Read along with your child: English literature GCSE
We have had several requests from parents and carers to publish the list of set texts for English literature GCSE. Reading along with your child and discussing what you think of the stories, characters and messages of fictional texts is one of the best ways to give them a head start in their GCSE studies. We think you will find them just as entertaining as your children will.
Pupils are introduced to Charles Dickens’ A Christmas Carol. It’s called a classic for a reason – it pretty much invented the modern version of ‘Christmas’.
Because it is out of copyright there are many versions available online for free and print versions are inexpensively priced in bookstores.
We also recommend the numerous film adaptations:
The 2009 motion-captured version is the most faithful to the source text (the opening is as creepy as Dickens’ text is) but we also have a soft-spot for the Muppets’ take on the tale.
Watching the 2017 film The Man Who Invented Christmas (which tells the story of how Dickens wrote A Christmas Carol) would be useful for pupils to get to grips with context.
Pupils also begin to read (and watch performances of) Shakespeare’s Romeo and Juliet.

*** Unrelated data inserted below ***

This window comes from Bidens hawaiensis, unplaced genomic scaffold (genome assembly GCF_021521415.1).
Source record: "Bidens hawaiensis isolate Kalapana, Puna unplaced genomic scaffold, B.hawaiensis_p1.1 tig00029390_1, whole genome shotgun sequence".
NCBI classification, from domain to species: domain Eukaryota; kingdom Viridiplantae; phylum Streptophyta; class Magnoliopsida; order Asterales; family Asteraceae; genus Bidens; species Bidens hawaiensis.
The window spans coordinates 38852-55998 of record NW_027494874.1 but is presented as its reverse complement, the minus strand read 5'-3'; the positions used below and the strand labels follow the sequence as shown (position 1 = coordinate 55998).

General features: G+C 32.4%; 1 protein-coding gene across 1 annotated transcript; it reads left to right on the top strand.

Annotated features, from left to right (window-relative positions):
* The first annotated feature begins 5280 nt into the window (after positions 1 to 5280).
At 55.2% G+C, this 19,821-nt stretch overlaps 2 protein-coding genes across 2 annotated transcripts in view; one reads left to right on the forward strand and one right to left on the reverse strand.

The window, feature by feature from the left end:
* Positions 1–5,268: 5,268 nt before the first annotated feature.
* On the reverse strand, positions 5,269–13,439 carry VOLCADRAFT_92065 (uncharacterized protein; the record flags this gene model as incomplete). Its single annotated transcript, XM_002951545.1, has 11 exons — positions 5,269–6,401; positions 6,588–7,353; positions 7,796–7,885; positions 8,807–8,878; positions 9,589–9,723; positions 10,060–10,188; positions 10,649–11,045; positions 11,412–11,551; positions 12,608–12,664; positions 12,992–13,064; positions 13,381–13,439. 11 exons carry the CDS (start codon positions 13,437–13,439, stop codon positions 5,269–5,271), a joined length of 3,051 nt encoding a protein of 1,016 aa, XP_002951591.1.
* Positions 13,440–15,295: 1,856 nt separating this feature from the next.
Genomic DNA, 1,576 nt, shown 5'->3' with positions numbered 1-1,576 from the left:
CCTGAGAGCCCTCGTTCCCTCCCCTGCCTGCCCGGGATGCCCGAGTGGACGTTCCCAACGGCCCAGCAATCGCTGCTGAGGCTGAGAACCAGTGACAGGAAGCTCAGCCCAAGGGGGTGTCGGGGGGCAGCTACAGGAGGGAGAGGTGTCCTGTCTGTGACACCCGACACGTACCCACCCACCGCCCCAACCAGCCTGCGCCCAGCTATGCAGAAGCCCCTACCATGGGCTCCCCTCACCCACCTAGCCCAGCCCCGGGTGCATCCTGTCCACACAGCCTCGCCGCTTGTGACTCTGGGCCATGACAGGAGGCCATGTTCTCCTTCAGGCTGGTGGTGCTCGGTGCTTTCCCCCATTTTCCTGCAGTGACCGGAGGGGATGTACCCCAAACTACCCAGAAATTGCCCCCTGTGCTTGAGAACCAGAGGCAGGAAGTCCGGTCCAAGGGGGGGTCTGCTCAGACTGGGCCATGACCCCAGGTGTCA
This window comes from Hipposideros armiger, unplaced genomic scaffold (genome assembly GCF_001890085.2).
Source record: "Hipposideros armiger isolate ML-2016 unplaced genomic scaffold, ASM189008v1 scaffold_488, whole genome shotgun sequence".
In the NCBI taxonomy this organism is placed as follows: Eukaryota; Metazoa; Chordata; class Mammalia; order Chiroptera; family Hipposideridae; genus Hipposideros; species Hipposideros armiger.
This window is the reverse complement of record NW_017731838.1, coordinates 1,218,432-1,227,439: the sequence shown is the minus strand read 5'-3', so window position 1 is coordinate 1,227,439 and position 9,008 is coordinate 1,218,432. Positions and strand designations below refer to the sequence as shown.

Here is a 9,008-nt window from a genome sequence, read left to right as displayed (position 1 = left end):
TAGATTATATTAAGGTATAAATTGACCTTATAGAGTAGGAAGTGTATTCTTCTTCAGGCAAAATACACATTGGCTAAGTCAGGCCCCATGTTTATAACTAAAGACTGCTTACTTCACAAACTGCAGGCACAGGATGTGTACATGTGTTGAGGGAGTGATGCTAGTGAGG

Again, there are many adaptations on screen: https://www.washingtonpost.com/news/morning-mix/wp/2015/03/20/retellings-of-romeo-and-juliet-ranked/?utm_term=.538df5629156
In terms of poetry, we choose the Conflict cluster of the Edexcel poetry anthology. The 15 poems range from the Romantic-era (Wordsworth, Blake, Byron) to the Victorians (Tennyson, Rossetti, Hardy) and contemporary classics (Levertov, Zephaniah). The anthology is available to download for free (Conflict cluster is page 23 onwards):
Years 10 and 11
Pupils will study the texts listed in the Year 9 section above, with the addition of Blood Brothers. Willy Russell’s hilarious and heart-breaking play is often performed so you might want to keep looking for performances at our many local theatres.